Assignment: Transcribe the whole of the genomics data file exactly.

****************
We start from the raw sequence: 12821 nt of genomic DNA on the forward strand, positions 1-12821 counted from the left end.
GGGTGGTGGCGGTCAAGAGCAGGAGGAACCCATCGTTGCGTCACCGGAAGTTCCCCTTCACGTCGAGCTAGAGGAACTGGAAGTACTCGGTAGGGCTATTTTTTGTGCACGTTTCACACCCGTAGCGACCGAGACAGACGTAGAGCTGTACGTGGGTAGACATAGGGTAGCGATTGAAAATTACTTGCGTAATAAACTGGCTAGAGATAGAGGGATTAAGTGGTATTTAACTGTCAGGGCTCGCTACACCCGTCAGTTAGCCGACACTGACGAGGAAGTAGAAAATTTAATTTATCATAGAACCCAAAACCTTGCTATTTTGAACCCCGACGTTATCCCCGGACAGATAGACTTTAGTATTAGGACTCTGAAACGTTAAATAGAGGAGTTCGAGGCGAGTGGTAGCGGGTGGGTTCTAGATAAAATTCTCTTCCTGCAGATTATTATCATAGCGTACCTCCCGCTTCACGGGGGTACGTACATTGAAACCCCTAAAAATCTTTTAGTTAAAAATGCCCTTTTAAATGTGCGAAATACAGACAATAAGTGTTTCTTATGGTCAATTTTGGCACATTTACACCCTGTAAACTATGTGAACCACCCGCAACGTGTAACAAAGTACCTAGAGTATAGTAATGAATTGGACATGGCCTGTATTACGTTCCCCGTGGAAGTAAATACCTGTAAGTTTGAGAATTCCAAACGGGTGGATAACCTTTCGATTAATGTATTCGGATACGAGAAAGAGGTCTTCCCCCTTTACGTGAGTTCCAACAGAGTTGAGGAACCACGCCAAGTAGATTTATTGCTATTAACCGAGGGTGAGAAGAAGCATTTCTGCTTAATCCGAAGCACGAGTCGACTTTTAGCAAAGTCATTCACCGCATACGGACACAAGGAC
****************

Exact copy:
We start from the raw sequence: 12821 nt of genomic DNA on the forward strand, positions 1-12821 counted from the left end.
GGGTGGTGGCGGTCAAGAGCAGGAGGAACCCATCGTTGCGTCACCGGAAGTTCCCCTTCACGTCGAGCTAGAGGAACTGGAAGTACTCGGTAGGGCTATTTTTTGTGCACGTTTCACACCCGTAGCGACCGAGACAGACGTAGAGCTGTACGTGGGTAGACATAGGGTAGCGATTGAAAATTACTTGCGTAATAAACTGGCTAGAGATAGAGGGATTAAGTGGTATTTAACTGTCAGGGCTCGCTACACCCGTCAGTTAGCCGACACTGACGAGGAAGTAGAAAATTTAATTTATCATAGAACCCAAAACCTTGCTATTTTGAACCCCGACGTTATCCCCGGACAGATAGACTTTAGTATTAGGACTCTGAAACGTTAAATAGAGGAGTTCGAGGCGAGTGGTAGCGGGTGGGTTCTAGATAAAATTCTCTTCCTGCAGATTATTATCATAGCGTACCTCCCGCTTCACGGGGGTACGTACATTGAAACCCCTAAAAATCTTTTAGTTAAAAATGCCCTTTTAAATGTGCGAAATACAGACAATAAGTGTTTCTTATGGTCAATTTTGGCACATTTACACCCTGTAAACTATGTGAACCACCCGCAACGTGTAACAAAGTACCTAGAGTATAGTAATGAATTGGACATGGCCTGTATTACGTTCCCCGTGGAAGTAAATACCTGTAAGTTTGAGAATTCCAAACGGGTGGATAACCTTTCGATTAATGTATTCGGATACGAGAAAGAGGTCTTCCCCCTTTACGTGAGTTCCAACAGAGTTGAGGAACCACGCCAAGTAGATTTATTGCTATTAACCGAGGGTGAGAAGAAGCATTTCTGCTTAATCCGAAGCACGAGTCGACTTTTAGCAAAGTCATTCACCGCATACGGACACAAGGAC